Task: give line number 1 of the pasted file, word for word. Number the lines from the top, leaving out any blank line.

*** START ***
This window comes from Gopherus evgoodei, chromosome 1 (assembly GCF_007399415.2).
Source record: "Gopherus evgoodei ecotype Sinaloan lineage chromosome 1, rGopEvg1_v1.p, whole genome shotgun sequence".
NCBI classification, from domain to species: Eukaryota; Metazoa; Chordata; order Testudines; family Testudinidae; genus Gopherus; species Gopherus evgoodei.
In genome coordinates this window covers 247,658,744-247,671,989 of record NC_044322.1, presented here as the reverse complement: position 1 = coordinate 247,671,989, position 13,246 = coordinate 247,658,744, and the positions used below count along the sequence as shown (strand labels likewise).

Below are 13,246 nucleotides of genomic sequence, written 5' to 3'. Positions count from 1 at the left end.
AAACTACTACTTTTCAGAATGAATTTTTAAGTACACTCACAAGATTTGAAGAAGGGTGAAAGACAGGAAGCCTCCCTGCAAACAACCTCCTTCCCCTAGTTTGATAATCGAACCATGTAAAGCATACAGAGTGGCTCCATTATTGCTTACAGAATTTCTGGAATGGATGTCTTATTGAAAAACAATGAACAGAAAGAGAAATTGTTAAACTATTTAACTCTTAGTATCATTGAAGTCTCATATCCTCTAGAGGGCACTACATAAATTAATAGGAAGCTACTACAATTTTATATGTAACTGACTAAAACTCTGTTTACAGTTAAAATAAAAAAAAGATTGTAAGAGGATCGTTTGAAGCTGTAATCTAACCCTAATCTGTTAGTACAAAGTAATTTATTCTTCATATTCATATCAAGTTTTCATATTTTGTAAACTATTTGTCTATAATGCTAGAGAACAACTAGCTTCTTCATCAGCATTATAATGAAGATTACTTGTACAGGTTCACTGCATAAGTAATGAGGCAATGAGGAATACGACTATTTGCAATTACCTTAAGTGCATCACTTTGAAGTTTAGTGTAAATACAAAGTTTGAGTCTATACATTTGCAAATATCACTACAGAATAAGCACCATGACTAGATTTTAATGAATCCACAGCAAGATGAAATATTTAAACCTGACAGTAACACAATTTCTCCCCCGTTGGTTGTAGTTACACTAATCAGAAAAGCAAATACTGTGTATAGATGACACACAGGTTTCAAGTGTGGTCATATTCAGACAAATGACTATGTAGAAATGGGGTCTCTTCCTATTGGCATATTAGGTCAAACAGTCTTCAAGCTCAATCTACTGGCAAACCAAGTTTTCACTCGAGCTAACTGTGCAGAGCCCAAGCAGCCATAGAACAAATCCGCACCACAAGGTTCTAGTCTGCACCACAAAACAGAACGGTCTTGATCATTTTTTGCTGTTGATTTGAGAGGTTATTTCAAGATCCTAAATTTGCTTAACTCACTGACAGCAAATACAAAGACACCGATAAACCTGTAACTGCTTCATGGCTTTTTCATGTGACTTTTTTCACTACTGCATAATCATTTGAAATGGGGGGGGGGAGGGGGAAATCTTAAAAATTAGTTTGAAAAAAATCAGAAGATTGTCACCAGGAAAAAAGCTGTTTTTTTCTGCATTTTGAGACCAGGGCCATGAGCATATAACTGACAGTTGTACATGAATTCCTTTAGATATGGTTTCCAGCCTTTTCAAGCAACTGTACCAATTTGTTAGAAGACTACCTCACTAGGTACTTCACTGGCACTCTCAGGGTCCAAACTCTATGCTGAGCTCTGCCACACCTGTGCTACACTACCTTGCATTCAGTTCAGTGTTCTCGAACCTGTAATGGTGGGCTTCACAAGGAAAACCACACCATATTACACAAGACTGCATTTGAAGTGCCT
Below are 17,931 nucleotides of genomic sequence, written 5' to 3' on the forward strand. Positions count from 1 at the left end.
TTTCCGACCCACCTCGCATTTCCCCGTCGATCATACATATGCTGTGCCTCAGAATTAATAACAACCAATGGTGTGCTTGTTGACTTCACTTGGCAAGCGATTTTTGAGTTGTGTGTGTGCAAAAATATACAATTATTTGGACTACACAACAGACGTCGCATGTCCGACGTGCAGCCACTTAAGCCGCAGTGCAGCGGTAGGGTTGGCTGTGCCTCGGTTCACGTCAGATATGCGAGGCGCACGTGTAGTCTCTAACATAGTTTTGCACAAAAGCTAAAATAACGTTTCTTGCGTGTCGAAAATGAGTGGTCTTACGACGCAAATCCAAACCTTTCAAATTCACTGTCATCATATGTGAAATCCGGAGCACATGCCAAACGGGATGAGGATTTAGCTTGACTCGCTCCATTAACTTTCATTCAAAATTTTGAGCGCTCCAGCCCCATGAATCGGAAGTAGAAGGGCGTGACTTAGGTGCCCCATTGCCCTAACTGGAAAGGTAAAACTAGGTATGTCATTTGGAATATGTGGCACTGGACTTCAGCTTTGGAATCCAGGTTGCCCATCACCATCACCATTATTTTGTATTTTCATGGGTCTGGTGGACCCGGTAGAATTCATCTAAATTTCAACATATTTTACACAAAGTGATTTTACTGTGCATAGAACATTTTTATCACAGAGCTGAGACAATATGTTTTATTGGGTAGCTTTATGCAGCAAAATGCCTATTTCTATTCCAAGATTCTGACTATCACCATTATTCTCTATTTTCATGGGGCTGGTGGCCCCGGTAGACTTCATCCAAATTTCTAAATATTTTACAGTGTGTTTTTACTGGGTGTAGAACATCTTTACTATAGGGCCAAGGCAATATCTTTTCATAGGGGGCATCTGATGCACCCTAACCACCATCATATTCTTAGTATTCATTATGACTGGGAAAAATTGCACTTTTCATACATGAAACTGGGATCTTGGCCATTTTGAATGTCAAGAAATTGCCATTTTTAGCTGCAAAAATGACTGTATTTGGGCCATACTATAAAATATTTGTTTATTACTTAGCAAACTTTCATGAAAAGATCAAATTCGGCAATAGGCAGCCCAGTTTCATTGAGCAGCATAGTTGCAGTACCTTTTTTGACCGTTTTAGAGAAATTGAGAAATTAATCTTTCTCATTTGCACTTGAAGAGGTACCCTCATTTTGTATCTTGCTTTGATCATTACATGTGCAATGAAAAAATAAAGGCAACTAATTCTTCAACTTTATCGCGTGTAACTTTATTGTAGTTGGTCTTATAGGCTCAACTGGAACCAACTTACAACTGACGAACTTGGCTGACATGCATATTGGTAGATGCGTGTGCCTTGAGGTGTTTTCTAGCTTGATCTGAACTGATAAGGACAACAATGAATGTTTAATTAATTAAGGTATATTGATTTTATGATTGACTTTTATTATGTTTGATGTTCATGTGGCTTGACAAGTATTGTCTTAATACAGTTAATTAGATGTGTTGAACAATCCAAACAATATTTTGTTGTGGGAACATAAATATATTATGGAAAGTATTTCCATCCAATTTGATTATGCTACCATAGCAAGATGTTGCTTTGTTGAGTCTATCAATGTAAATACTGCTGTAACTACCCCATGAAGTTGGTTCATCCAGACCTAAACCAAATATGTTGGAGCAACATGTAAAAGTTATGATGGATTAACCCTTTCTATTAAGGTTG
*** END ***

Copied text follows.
This window comes from Gopherus evgoodei, chromosome 1 (assembly GCF_007399415.2).